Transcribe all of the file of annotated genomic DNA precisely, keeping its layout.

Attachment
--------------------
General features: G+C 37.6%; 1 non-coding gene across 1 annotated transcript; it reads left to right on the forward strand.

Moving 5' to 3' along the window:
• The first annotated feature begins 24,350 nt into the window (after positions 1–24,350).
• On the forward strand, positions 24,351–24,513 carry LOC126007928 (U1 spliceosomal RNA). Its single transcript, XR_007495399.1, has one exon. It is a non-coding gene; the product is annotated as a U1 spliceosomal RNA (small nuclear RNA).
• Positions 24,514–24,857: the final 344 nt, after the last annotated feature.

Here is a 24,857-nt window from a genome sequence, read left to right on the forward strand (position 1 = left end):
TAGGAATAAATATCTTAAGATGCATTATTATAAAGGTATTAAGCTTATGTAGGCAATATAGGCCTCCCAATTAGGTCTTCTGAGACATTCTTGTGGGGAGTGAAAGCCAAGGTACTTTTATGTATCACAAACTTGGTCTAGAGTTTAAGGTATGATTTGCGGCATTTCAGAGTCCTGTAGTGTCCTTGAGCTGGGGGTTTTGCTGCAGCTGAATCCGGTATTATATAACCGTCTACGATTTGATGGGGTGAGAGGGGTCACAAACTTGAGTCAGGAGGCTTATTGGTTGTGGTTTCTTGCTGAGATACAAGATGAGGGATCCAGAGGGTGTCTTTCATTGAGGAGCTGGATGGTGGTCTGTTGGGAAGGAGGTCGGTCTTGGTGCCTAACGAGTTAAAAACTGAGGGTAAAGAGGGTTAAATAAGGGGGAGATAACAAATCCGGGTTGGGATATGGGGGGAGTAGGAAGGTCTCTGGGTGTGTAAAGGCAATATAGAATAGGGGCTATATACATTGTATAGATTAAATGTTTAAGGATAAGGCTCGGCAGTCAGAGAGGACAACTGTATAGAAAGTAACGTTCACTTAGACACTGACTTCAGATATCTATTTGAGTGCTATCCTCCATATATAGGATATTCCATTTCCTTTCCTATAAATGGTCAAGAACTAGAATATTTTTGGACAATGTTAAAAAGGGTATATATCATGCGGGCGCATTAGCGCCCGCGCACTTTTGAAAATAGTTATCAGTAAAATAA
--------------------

General features: G+C 37.6%; 1 non-coding gene across 1 annotated transcript; it reads left to right on the forward strand.

Moving 5' to 3' along the window:
• The first annotated feature begins 24,350 nt into the window (after positions 1–24,350).
• On the forward strand, positions 24,351–24,513 carry LOC126007928 (U1 spliceosomal RNA). Its single transcript, XR_007495399.1, has one exon. It is a non-coding gene; the product is annotated as a U1 spliceosomal RNA (small nuclear RNA).
• Positions 24,514–24,857: the final 344 nt, after the last annotated feature.

Here is a 24,857-nt window from a genome sequence, read left to right on the forward strand (position 1 = left end):
TAGGAATAAATATCTTAAGATGCATTATTATAAAGGTATTAAGCTTATGTAGGCAATATAGGCCTCCCAATTAGGTCTTCTGAGACATTCTTGTGGGGAGTGAAAGCCAAGGTACTTTTATGTATCACAAACTTGGTCTAGAGTTTAAGGTATGATTTGCGGCATTTCAGAGTCCTGTAGTGTCCTTGAGCTGGGGGTTTTGCTGCAGCTGAATCCGGTATTATATAACCGTCTACGATTTGATGGGGTGAGAGGGGTCACAAACTTGAGTCAGGAGGCTTATTGGTTGTGGTTTCTTGCTGAGATACAAGATGAGGGATCCAGAGGGTGTCTTTCATTGAGGAGCTGGATGGTGGTCTGTTGGGAAGGAGGTCGGTCTTGGTGCCTAACGAGTTAAAAACTGAGGGTAAAGAGGGTTAAATAAGGGGGAGATAACAAATCCGGGTTGGGATATGGGGGGAGTAGGAAGGTCTCTGGGTGTGTAAAGGCAATATAGAATAGGGGCTATATACATTGTATAGATTAAATGTTTAAGGATAAGGCTCGGCAGTCAGAGAGGACAACTGTATAGAAAGTAACGTTCACTTAGACACTGACTTCAGATATCTATTTGAGTGCTATCCTCCATATATAGGATATTCCATTTCCTTTCCTATAAATGGTCAAGAACTAGAATATTTTTGGACAATGTTAAAAAGGGTATATATCATGCGGGCGCATTAGCGCCCGCGCACTTTTGAAAATAGTTATCAGTAAAATAA